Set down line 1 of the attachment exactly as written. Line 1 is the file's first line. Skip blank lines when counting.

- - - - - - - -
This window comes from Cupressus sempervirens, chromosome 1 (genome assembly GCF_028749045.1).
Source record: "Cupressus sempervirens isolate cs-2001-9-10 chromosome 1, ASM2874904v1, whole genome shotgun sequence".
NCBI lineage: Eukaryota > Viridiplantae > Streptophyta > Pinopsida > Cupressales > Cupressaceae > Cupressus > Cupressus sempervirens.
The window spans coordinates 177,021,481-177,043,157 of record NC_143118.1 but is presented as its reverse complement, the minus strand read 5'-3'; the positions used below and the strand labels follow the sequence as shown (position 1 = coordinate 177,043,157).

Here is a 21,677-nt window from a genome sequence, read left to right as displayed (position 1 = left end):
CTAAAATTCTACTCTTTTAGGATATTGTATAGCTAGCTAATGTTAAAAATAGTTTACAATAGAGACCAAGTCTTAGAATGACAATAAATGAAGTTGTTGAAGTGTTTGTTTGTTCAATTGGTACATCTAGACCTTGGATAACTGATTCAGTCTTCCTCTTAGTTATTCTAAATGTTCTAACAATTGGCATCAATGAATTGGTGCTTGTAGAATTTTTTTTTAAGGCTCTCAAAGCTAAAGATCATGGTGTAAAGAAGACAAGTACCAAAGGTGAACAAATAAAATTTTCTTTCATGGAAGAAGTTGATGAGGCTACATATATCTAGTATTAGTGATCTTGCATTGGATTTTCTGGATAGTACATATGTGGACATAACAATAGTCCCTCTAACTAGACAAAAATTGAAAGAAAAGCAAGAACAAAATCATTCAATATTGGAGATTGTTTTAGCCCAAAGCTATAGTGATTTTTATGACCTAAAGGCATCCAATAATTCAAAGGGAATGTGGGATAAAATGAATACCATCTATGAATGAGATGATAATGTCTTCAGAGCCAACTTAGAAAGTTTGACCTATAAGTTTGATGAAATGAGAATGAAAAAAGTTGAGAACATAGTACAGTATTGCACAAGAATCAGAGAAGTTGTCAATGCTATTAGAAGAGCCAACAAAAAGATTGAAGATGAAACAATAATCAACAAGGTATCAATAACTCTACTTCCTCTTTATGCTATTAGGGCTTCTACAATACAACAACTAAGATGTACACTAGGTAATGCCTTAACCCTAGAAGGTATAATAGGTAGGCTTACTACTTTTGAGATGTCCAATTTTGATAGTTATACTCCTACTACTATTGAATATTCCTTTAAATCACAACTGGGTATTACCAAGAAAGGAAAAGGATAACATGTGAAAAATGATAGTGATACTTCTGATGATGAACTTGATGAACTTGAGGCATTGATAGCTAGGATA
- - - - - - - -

This window comes from Cupressus sempervirens, chromosome 1 (genome assembly GCF_028749045.1).